boundary char and implicit kerns

Han The Thanh
Sun, 2 Jul 2000 10:41:27 -0400

> > I think that kerns with respect to the space in some font are not intended
> > for hanging certain characters, but simply to make the interword space not
> > to look so large when the adjacent char is a period or a comma. 
> So we've to make the definitions more clear:
> You understand by hanging begin/end of line spacing adjustments as
> described in The Book which must be achieved from within Tex by special
> handling of the characters in question since Tex itself doesn't have a
> mecahnism to detect if a character is placed at the line boundaries.
> The boundarychar mechanism is working on the font-level and can be used
> for various effects like initial/final character variants (via LIGs),
> interword spacing (via KRNs) (more exact begin/end word spacing since it
> applies the same way also to begin/end line spacings).
> Finally hanging hyphenation (to make e.g. hanging puntuation complete)
> can only be achieved on the font-level with the definition of an
> alternative hyphenchar.
> >I am not
> > sure about the real intention of the boundary char mechanism, but I think
> > it's similar, ie for optical adjustment of interword spaces.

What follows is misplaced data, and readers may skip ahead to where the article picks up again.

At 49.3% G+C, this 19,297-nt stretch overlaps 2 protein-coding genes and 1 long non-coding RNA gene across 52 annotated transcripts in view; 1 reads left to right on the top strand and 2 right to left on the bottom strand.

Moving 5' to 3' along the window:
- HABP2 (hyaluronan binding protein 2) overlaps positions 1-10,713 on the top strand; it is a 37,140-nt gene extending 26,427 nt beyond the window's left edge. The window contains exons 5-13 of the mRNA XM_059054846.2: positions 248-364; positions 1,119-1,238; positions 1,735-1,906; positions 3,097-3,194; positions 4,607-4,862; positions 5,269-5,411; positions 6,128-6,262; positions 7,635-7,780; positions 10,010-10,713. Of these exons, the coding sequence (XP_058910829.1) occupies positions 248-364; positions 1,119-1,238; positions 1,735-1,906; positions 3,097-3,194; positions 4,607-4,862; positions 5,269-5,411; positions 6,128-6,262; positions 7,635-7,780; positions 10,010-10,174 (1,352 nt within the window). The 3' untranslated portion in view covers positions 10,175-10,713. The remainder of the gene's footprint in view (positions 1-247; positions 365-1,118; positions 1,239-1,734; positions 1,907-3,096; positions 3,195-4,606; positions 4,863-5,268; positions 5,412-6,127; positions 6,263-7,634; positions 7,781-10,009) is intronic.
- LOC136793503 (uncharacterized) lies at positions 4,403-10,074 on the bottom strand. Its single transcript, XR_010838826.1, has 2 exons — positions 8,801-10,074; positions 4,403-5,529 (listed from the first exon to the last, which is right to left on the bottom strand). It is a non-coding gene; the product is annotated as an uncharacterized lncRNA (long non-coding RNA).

> In case you observe that hanging characters within Tex (based on
> discarding repeated positve/negative spacings) doesn't work for
> characters having kerns with the boundarychar means that instead of
> discarding the space, which cancels the hangamount within a line, this
> space is *not* discarded after a kern with the boundarychar. Is this
> what you observe? 
> This indicates that discarding stops here for some reason - is it
> possible there is something else slipping in the way from the macros for
> the characters in question which tells Tex not to discard the following
> items?

I do marginal kerning in pdftex. The mechanism detects whether the ending
object of a line is a character, and inserts a kern if needed. Now it stops
to work when kerns with respect to interword space are used via the
boundarychar, because when eg the comma ends up at the end of a line, there
is still an implicit kern after it. Thus the comma is not "protruded"
as it should be at all.